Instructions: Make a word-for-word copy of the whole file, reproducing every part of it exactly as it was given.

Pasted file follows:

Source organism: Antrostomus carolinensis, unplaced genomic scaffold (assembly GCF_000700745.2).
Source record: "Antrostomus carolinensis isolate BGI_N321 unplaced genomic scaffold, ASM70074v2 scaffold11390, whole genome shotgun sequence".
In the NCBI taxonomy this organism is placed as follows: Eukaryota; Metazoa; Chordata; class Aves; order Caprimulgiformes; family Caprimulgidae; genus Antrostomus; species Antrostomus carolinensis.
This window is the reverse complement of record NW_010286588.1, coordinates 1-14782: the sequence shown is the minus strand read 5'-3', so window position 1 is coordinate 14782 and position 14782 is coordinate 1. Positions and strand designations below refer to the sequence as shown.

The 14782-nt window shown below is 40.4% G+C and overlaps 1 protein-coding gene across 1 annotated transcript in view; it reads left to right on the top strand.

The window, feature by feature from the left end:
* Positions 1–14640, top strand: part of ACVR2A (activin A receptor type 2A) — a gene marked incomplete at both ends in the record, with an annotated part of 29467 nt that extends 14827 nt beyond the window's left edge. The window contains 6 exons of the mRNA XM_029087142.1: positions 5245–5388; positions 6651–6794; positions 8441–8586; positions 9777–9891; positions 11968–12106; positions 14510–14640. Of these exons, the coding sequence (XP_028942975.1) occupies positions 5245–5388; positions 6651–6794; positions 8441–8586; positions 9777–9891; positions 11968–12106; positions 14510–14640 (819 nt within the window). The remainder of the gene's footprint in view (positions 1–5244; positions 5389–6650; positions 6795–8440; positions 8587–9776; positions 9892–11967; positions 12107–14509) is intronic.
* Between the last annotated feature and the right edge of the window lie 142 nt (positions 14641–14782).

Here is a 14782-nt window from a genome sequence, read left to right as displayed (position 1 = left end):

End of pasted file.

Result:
Source organism: Antrostomus carolinensis, unplaced genomic scaffold (assembly GCF_000700745.2).
Source record: "Antrostomus carolinensis isolate BGI_N321 unplaced genomic scaffold, ASM70074v2 scaffold11390, whole genome shotgun sequence".
In the NCBI taxonomy this organism is placed as follows: Eukaryota; Metazoa; Chordata; class Aves; order Caprimulgiformes; family Caprimulgidae; genus Antrostomus; species Antrostomus carolinensis.
This window is the reverse complement of record NW_010286588.1, coordinates 1-14782: the sequence shown is the minus strand read 5'-3', so window position 1 is coordinate 14782 and position 14782 is coordinate 1. Positions and strand designations below refer to the sequence as shown.

The 14782-nt window shown below is 40.4% G+C and overlaps 1 protein-coding gene across 1 annotated transcript in view; it reads left to right on the top strand.

The window, feature by feature from the left end:
* Positions 1–14640, top strand: part of ACVR2A (activin A receptor type 2A) — a gene marked incomplete at both ends in the record, with an annotated part of 29467 nt that extends 14827 nt beyond the window's left edge. The window contains 6 exons of the mRNA XM_029087142.1: positions 5245–5388; positions 6651–6794; positions 8441–8586; positions 9777–9891; positions 11968–12106; positions 14510–14640. Of these exons, the coding sequence (XP_028942975.1) occupies positions 5245–5388; positions 6651–6794; positions 8441–8586; positions 9777–9891; positions 11968–12106; positions 14510–14640 (819 nt within the window). The remainder of the gene's footprint in view (positions 1–5244; positions 5389–6650; positions 6795–8440; positions 8587–9776; positions 9892–11967; positions 12107–14509) is intronic.
* Between the last annotated feature and the right edge of the window lie 142 nt (positions 14641–14782).

Here is a 14782-nt window from a genome sequence, read left to right as displayed (position 1 = left end):